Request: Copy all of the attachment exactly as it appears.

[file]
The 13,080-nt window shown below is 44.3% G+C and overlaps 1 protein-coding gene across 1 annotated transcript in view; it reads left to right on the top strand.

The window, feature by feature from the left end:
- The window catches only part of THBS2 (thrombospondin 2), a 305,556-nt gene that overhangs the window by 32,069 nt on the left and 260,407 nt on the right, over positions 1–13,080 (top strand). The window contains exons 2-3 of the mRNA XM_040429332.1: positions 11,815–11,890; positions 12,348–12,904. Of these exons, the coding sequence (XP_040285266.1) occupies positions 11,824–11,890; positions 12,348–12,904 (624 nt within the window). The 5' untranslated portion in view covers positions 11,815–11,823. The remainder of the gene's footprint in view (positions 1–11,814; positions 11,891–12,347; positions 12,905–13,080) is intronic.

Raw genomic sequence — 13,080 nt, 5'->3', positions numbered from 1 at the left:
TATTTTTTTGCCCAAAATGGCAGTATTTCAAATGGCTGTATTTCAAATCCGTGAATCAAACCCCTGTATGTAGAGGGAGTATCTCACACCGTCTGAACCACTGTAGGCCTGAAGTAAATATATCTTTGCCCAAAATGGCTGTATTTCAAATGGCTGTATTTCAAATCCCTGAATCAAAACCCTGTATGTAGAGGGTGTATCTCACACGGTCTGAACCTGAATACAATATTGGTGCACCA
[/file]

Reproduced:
The 13,080-nt window shown below is 44.3% G+C and overlaps 1 protein-coding gene across 1 annotated transcript in view; it reads left to right on the top strand.

The window, feature by feature from the left end:
- The window catches only part of THBS2 (thrombospondin 2), a 305,556-nt gene that overhangs the window by 32,069 nt on the left and 260,407 nt on the right, over positions 1–13,080 (top strand). The window contains exons 2-3 of the mRNA XM_040429332.1: positions 11,815–11,890; positions 12,348–12,904. Of these exons, the coding sequence (XP_040285266.1) occupies positions 11,824–11,890; positions 12,348–12,904 (624 nt within the window). The 5' untranslated portion in view covers positions 11,815–11,823. The remainder of the gene's footprint in view (positions 1–11,814; positions 11,891–12,347; positions 12,905–13,080) is intronic.

Raw genomic sequence — 13,080 nt, 5'->3', positions numbered from 1 at the left:
TATTTTTTTGCCCAAAATGGCAGTATTTCAAATGGCTGTATTTCAAATCCGTGAATCAAACCCCTGTATGTAGAGGGAGTATCTCACACCGTCTGAACCACTGTAGGCCTGAAGTAAATATATCTTTGCCCAAAATGGCTGTATTTCAAATGGCTGTATTTCAAATCCCTGAATCAAAACCCTGTATGTAGAGGGTGTATCTCACACGGTCTGAACCTGAATACAATATTGGTGCACCA